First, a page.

EU Wants To Give Benefits To All Migrants

A European parliamentary committee apparently wants to force member states to hand out unemployment benefits to migrants even if they have only worked a single day.

According to Belgian local media, the European Parliament Committee on Employment and Social Affairs voted on a revision of the directive on the coordination of social security systems in EU countries.

A majority of committee members supported the idea that migrants who worked before they moved to another member state can claim unemployment benefits in the new country even if it was for one day of employment.

The committee also ruled that migrants can keep their unemployment benefits going for six months after the date they officially go home.

This would mean overruling current Belgian laws which state that migrants can only claim unemployment benefits after working for at least three months.

Belgian politicians reacted with outrage to the vote as they said it would open the door for “welfare tourism”.

MEP Tom Vandenkendelaere of the Flemish Christian-Democratic Party blasted the vote.

He said: “The reasoning is that people on benefits can be used in labour reintegration projects, but the situation in Belgium is special as unemployment benefits are not limited in time. We do want to keep the situation as it is.”

MEP Helga Stevens of the Flemish nationalist N-VA (New Flemish Alliance) party said: “This will cost our social security system a lot of money and would be a thorn in the side for taxpayers.”

The same fears were heard in the Netherlands, where European migrants need to work for at least six months before they can claim unemployment benefits and count the acquired social security rights from another member state.

Dutch local media listed the example of a Bulgarian migrant who might have worked in his home country for 20 years who could “claim benefits on Dutch levels after just working for one day in the Netherlands”.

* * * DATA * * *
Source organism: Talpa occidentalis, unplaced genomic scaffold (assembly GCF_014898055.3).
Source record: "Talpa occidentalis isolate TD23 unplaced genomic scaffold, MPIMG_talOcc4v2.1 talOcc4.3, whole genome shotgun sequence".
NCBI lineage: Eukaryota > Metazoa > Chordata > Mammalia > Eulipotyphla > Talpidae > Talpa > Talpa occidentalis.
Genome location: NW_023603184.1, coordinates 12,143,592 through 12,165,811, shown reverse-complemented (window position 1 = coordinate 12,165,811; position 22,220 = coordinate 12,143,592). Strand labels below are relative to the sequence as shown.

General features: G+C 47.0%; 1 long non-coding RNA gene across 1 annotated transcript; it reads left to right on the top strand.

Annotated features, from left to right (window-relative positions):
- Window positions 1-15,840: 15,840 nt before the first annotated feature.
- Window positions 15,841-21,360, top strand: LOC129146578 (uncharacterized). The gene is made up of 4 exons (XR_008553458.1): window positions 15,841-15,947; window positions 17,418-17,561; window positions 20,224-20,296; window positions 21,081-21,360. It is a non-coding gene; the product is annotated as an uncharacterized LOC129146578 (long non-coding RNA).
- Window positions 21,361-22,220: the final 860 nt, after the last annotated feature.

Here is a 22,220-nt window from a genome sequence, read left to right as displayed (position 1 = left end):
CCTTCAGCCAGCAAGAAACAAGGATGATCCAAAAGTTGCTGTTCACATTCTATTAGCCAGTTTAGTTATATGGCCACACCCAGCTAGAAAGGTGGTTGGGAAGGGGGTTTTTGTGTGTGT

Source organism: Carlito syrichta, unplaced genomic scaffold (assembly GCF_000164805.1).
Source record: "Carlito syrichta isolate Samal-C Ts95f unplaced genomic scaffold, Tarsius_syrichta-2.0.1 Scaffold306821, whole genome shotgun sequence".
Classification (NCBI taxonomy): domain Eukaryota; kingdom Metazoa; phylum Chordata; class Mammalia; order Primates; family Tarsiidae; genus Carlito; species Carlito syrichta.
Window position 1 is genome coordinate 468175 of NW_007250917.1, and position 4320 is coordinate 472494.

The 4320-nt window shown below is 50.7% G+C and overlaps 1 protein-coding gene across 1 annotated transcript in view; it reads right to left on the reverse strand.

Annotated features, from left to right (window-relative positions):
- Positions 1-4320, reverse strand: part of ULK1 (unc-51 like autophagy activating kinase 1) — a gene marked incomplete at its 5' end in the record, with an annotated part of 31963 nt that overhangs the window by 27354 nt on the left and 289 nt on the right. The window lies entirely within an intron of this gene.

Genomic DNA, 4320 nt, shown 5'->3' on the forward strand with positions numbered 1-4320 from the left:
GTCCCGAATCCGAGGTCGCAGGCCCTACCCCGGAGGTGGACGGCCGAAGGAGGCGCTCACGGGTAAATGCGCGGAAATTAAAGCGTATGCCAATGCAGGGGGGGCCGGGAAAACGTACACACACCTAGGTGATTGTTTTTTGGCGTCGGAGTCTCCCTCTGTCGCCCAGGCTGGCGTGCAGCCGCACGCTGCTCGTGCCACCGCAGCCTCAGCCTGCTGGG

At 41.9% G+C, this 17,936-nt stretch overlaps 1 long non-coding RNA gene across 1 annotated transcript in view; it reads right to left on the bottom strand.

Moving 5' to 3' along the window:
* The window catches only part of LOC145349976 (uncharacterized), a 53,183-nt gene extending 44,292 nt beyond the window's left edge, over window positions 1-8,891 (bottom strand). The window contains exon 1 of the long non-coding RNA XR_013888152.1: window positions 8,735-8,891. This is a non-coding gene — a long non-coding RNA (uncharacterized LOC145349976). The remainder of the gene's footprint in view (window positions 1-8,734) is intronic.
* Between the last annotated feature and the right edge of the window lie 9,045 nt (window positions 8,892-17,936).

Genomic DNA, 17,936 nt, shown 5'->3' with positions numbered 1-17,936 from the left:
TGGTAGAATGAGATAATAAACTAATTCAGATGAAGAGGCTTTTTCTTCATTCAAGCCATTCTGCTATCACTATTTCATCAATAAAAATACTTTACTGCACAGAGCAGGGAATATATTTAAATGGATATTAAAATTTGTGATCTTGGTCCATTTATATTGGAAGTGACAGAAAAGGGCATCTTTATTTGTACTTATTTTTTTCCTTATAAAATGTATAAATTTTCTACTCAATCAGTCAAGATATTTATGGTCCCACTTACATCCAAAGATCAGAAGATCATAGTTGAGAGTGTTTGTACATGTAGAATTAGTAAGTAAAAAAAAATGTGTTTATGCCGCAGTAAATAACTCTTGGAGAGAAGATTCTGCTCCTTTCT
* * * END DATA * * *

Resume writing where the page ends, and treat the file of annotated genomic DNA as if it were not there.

MEP Jeroen Lenaers of the Christian-Democratic Appeal (CDA) said: “We think there must be at least a decent connection between the employee and the country where he or she works, and that this employee also should have contributed for a reasonable period, for example six months, to the social security system in a country.”

Fearful of the Netherlands and Belgium becoming a prime destination for people from low-wage EU member states seeking easy benefits, politicians from both countries are seeking action.

The N-VA, which forms a federal government coalition with the Flemish Christian-Democratic Party and both the Flemish and Walloon liberal parties, said the EU vote is “yet another reason to finally limit the unemployment benefits in duration”.

Dutch MEPs said they will lobby in the European Parliament and among member states to stop the proposed changes. The final shape of the rules will now be decided during talks between the entire European Parliament, the Council and the European Commission.

Story By: Koen BerghuisSub-Editor: Joseph Golder,  Agency: Central European News

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